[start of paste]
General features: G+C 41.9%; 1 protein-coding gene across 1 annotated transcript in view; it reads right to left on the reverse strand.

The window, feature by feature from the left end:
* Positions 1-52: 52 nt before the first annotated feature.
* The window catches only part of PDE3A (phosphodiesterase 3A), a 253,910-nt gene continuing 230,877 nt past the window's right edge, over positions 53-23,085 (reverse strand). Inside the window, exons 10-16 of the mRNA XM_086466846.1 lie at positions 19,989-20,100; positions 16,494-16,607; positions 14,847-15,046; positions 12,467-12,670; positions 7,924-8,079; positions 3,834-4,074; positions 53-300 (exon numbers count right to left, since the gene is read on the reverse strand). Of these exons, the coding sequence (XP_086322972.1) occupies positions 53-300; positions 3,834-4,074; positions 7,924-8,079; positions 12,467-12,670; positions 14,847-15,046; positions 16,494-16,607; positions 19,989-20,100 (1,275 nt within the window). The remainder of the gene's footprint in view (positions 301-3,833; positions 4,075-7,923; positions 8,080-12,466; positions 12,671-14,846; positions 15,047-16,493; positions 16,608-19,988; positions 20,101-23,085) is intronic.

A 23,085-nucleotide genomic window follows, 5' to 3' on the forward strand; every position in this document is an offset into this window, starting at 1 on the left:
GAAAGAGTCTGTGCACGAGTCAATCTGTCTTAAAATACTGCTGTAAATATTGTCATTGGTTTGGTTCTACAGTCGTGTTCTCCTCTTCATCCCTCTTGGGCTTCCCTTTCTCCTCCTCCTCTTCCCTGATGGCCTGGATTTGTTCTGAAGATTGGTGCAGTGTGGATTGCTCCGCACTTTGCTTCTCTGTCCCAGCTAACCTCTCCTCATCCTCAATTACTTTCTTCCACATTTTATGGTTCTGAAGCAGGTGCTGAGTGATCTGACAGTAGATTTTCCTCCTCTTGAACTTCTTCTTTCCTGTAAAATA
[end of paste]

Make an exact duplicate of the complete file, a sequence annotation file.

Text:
General features: G+C 41.9%; 1 protein-coding gene across 1 annotated transcript in view; it reads right to left on the reverse strand.

The window, feature by feature from the left end:
* Positions 1-52: 52 nt before the first annotated feature.
* The window catches only part of PDE3A (phosphodiesterase 3A), a 253,910-nt gene continuing 230,877 nt past the window's right edge, over positions 53-23,085 (reverse strand). Inside the window, exons 10-16 of the mRNA XM_086466846.1 lie at positions 19,989-20,100; positions 16,494-16,607; positions 14,847-15,046; positions 12,467-12,670; positions 7,924-8,079; positions 3,834-4,074; positions 53-300 (exon numbers count right to left, since the gene is read on the reverse strand). Of these exons, the coding sequence (XP_086322972.1) occupies positions 53-300; positions 3,834-4,074; positions 7,924-8,079; positions 12,467-12,670; positions 14,847-15,046; positions 16,494-16,607; positions 19,989-20,100 (1,275 nt within the window). The remainder of the gene's footprint in view (positions 301-3,833; positions 4,075-7,923; positions 8,080-12,466; positions 12,671-14,846; positions 15,047-16,493; positions 16,608-19,988; positions 20,101-23,085) is intronic.

A 23,085-nucleotide genomic window follows, 5' to 3' on the forward strand; every position in this document is an offset into this window, starting at 1 on the left:
GAAAGAGTCTGTGCACGAGTCAATCTGTCTTAAAATACTGCTGTAAATATTGTCATTGGTTTGGTTCTACAGTCGTGTTCTCCTCTTCATCCCTCTTGGGCTTCCCTTTCTCCTCCTCCTCTTCCCTGATGGCCTGGATTTGTTCTGAAGATTGGTGCAGTGTGGATTGCTCCGCACTTTGCTTCTCTGTCCCAGCTAACCTCTCCTCATCCTCAATTACTTTCTTCCACATTTTATGGTTCTGAAGCAGGTGCTGAGTGATCTGACAGTAGATTTTCCTCCTCTTGAACTTCTTCTTTCCTGTAAAATA